The original films have clearly retained a nostalgic appeal for Baby-Boomer Brits; they must, because so many famous ones have signed on for this reboot, in a variety of silly roles. Colin Firth, for example, plays the nasty minister of education, who wants to shut Trinian’s down; Toby Jones is a gym coach: and Stephen Fry plays himself. Even Rupert Everett turns up as the school’s headmistress, replacing the original in-drag Alastair Sim.
It’s an impressive bit of slumming by some name actors revisiting a childhood favorite — a bit as if Hollywood had somehow convinced William Hurt to help restart “Lost in Space,” or Robert De Niro to do a Bullwinkle movie. Oh, wait.
Anyway, the performers seem game enough. Firth, in particular, appears to be having a wonderful time looking ridiculous and spoofing his stock romantic BBC image every chance he gets. (That dog continually climbing up his leg is named, of course, Darcy.)
Everett, however, isn’t nearly enough fun as the headmistress, and the girls are mostly interchangeable. Only Gemma Arterton, as the lead troublemaker, stands out, partly thanks to her patent-leather Louise Brooks bob and mostly because she looks a bit beyond all this. (She is, too: She recently appeared as Strawberry Fields in “Quantum of Solace.”)
Nor do the film’s directors, Oliver Parker and Barnaby Thompson, help much. Obviously frantic, they pad the film with not one but two schemes to keep the school running—plus a makeover sequence and obligatory shots of the girls walking toward the camera in slow motion while yet another pop song plays. You have to move those soundtrack units.
I suppose there are lessons to be learned here, particularly for American tweens. Unlike the films Britain makes consciously for export, there’s been no attempt to tone down accents or slang for us Yanks—your 13-year-old may come away from this talking about “chavs” and “pikeys” and “posh totties.”
But most of “St. Trinian’s” translates about as well as eel pie. And the rest of the education it provides is quite a bit more suspect.
|Variety (Dec 27,
2007, by Derek Elley)
Blighty's most anarchic, un-PC girls' school—created by cartoonist Ronald Searle, and the inspiration for five movies between 1954 and 1980—rides again in 21st century makeover "St. Trinian's." Mildly amusing result, with plenty of slack in its 100 minutes, should work OK with its target audience of female Brit tweenies, who won't notice the pic's shoddy technical package, sloppy direction and the way the original films' antiestablishment tone has morphed into a celebration of dumbed-down "yoof" culture. Pic opened last weekend to $3.7 million in the U.K. over three days.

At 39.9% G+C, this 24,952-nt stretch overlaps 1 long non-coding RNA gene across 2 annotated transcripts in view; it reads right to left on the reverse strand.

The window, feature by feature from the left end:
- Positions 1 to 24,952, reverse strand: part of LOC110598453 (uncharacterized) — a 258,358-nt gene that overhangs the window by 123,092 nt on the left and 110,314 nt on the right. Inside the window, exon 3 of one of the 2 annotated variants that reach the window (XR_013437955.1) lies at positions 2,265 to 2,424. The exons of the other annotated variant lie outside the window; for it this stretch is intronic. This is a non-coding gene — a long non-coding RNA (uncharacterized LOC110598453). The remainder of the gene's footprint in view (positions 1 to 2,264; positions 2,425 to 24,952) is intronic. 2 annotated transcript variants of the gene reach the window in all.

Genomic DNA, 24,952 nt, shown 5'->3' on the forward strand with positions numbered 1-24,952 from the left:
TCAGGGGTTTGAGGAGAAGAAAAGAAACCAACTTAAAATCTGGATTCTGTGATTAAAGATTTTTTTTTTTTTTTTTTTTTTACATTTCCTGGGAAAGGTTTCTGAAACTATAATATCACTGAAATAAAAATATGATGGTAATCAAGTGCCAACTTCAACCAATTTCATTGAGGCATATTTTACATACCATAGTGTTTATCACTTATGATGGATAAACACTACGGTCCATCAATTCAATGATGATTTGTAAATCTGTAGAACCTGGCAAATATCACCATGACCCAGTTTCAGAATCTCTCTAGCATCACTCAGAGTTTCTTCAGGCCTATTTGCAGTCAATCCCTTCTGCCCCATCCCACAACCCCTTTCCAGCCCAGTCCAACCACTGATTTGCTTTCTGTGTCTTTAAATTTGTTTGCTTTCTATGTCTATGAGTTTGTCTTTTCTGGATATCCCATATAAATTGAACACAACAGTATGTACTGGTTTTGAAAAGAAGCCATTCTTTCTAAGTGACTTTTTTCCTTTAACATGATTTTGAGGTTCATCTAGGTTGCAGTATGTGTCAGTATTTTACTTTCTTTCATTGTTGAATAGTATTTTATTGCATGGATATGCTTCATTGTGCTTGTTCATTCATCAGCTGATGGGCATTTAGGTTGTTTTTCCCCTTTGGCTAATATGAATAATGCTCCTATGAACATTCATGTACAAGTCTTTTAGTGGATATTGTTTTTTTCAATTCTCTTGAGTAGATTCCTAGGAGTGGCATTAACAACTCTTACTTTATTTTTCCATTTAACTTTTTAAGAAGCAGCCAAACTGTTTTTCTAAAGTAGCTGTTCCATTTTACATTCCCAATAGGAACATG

Original series of movies, all created by the writing-helming team of Frank Launder and Sidney Gilliat, started in 1954 with "The Belles of St. Trinian's," still the best in a very uneven bunch. Series showcased the cream of Brit comic talent and character actors of the period—from Alistair Sim, through Joyce Grenfell, to Sid James and George Cole—and though the latest outing does include some contempo comedians (Rupert Everett, Russell Brand, Stephen Fry), the lack of real star power in this department is painfully obvious.
For "St. Trinian's" aficionados, this one is on par with the fourth outing (and the first in color), "The Great St. Trinian's Train Robbery" (1966), with the late, great Frankie Howerd in the lead. [plot synopsis omitted]
Lacking any really sharp dialogue, the film just about goes the distance by juggling its characters in short, sketch-like scenes and inserting occasional musical montages. But beyond Everett's labored drag act (he's made up to look like veteran Brit TV presenter Esther Rantzen) and Firth's unsmiling pol (mainly the butt of in-jokes about the actor's career), none of the other characters get much of a chance to register.
Experienced thesps like Celia Imrie, Anna Chancellor and Lena Headey get little screen time as teaching staff. Among the pupils, Arterton comes across strongest, but it's actually little blonde twins Cloe and Holly Mackie who manage to catch the real Searle spirit as a pair of pesky first-years.
Sole standout on the tech side is costume designer Rebecca Hale's work, which cleverly integrates the traditional Searle look of the girls' duds with modern yoof fashion. Otherwise, tech package is bargain-basement, with cold, washed-out color processing, so-so editing and chaotic, poorly directed camerawork.
|The Times (Dec 22,
2007, by Cosmo Landesman) - 2 out of 5 stars
This is the sort of little British film conceived by producers and executed by directors who, bereft of any original ideas in their empty little heads, believe it would be fun to take a fondly remembered film (or even television series) and do a modern remake. You can see why it’s an attractive proposition: a low budget, as well as a high media profile for a product that has instant brand recognition and pushes the buttons of nostalgia and patriotic pride. Film-makers also seem to think that if you follow in the great tradition of Ealing comedies, somehow your film will acquire greatness by association. It never does. Even the Coen brothers had a go, with their remake of The Ladykillers, and failed.